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Volume 24, 1891
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Art. LI.—On the Native Dog of New Zealand.

[Read before the Hawka's Bay Philosophical Institute, 8th June, 1891]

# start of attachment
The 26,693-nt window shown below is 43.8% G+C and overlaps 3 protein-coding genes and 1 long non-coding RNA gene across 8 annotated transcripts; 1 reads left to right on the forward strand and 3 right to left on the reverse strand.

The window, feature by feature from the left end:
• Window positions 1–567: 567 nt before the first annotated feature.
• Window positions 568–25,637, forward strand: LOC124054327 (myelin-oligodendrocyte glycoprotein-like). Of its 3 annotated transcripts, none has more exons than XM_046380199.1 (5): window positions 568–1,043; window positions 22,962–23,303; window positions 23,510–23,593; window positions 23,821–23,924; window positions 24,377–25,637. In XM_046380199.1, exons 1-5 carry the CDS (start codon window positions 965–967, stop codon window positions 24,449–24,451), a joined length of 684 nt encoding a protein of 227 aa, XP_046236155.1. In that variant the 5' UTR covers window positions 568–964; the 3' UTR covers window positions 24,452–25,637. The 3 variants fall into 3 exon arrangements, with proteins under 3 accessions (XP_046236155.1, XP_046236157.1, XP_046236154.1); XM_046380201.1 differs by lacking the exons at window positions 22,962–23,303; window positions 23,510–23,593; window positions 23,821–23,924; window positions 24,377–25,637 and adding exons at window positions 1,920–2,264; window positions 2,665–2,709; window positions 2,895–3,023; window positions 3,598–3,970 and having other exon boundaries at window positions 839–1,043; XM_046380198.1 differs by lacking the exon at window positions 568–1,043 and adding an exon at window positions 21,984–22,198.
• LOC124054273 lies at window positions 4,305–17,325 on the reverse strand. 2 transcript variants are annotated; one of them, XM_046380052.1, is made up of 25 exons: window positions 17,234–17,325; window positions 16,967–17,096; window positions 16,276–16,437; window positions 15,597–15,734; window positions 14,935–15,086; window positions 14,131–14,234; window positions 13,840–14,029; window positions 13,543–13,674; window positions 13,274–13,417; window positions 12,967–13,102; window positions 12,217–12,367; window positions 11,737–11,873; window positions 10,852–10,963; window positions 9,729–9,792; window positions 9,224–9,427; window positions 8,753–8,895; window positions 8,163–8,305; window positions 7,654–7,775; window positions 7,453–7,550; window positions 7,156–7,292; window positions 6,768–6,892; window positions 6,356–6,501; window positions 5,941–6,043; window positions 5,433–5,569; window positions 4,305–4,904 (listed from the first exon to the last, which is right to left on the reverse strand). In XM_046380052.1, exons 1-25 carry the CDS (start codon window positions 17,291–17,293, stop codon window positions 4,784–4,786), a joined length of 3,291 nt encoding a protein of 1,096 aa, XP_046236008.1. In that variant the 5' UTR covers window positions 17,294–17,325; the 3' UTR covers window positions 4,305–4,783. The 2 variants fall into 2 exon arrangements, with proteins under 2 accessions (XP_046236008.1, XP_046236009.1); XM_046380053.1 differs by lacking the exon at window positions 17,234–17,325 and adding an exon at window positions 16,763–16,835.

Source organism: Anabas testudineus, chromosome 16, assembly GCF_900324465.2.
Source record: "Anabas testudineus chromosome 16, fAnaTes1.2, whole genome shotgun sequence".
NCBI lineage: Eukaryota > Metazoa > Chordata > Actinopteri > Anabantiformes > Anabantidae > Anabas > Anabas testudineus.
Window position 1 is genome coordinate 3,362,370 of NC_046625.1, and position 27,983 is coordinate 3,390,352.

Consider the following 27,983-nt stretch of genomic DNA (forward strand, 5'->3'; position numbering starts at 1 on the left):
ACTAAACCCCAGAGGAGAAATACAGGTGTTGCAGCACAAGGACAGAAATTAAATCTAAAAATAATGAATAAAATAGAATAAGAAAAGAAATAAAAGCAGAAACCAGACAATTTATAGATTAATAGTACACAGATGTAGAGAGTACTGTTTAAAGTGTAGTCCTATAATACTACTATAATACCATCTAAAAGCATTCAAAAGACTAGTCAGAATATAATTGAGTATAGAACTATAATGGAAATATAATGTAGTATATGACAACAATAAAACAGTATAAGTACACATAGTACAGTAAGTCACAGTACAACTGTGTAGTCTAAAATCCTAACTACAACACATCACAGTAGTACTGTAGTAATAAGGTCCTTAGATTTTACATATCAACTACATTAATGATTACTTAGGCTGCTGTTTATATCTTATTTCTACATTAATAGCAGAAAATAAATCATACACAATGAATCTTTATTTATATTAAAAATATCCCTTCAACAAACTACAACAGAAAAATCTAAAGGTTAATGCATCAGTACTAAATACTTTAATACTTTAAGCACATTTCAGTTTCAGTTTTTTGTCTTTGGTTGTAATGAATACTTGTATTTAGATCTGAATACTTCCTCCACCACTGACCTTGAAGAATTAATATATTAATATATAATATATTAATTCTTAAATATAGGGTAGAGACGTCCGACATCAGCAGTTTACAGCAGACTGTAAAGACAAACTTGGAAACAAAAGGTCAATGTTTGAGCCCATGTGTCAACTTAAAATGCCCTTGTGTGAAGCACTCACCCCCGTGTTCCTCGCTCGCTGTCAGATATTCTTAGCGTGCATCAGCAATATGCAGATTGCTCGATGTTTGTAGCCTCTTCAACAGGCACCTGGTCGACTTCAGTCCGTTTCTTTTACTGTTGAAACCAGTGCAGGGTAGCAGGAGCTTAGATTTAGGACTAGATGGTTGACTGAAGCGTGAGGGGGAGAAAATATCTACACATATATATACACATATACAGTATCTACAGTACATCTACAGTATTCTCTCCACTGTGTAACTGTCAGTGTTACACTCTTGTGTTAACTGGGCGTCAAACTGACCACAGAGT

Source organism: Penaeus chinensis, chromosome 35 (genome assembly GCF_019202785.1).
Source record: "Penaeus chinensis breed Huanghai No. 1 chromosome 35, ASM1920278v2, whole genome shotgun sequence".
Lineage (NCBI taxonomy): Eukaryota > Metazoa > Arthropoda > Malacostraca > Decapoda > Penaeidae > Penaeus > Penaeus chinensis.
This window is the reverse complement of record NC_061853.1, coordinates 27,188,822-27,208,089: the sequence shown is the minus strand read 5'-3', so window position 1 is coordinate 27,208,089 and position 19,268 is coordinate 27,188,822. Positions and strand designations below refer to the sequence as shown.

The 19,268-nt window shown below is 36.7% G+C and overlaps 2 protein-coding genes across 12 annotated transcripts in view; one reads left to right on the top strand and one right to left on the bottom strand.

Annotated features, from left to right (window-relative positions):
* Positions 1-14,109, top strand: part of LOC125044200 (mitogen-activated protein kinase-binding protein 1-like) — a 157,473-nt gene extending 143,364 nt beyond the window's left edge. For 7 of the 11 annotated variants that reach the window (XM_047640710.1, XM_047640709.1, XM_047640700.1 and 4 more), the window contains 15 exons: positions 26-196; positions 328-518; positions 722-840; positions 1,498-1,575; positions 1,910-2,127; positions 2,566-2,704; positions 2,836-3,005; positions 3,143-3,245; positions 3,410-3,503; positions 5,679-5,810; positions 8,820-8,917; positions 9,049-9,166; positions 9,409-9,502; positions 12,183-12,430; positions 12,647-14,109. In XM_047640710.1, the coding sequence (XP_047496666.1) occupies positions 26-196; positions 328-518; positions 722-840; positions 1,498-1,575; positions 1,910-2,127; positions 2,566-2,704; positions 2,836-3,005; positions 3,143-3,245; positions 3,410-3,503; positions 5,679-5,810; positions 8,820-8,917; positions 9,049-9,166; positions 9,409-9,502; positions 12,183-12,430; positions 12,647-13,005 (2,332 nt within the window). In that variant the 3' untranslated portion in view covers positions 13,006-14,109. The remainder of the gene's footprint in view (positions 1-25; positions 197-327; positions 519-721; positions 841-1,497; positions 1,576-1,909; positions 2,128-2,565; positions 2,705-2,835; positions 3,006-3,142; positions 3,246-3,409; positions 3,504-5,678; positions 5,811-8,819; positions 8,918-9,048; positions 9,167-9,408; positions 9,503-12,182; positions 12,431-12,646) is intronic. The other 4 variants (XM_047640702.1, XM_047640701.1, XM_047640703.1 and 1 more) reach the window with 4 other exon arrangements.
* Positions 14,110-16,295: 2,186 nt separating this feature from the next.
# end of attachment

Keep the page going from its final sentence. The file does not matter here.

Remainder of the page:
During the last twelve months I have collected further information regarding the kuri, or Maori dog, through the “Notes and Queries” column of the Otago Witness, and by private correspondence, and now bring to your notice the answers received. It is noteworthy that the name “kuri,” which some persons say is equivalent to “animal,” and does not refer to the dog alone, should seem to be closely connected with European or Aryan names for dog; and, as Mr. Edward Tregear informs me by letter, a somewhat similar name is used among the Pacific islands, as follows: “Tongan, kuli; Fijian, koli; Baki, kuli; Api, kuli; &c. Skeat, our great authority on etymology, says that ‘colley’ is related to the Celtic cu, a dog, and gives from an old glossary ‘Coley, a cur-dog.’ I do not think you are right about your derivation of ‘cur,’ as a dog which has been curtailed or cut in any way. Skeat says, ‘Cur, a small dog: Middle English, kur and kurre; Swedish, kurre, a dog; Old Dutch, korre, a watch-dog, giving as probable origin a sound as of growling or barking.’ I do not hold with this. I think that the root is kur, to run, as found in French courir and Latin curro. Cur is ‘a dog which runs away,’ and ku—as seen in the Greek κύωω, a dog; the Celtic cu, a dog; &c.—is evidently the same root, the original kur, kuri, kuli, or colley meaning ‘the swift animal.’ years ago I said in ‘The Aryan Maori’ that I believed the Maori dog was the degraded descendant of the dogs which once guarded the herds of the Maori people in Central Asia. Remembering this, do not the constant comparisons to a shepherd's dog made by those who saw the old kuri seem remarkable? And note the European and the native names.”* Cu is also Irish for dog; ci, Welsh: , a dog; Gaelic: Russ, suka, a slut: Sanskrit, çvan, a dog; cara, variegated in colour, also used of hair mixed with grey and white: canis, Latin, a dog; canus, grey, hoary: chien, French, a dog (Old French, chen, a dog); chenu, grey hairs: grey, Icelandic, a dog; as also greyhunde,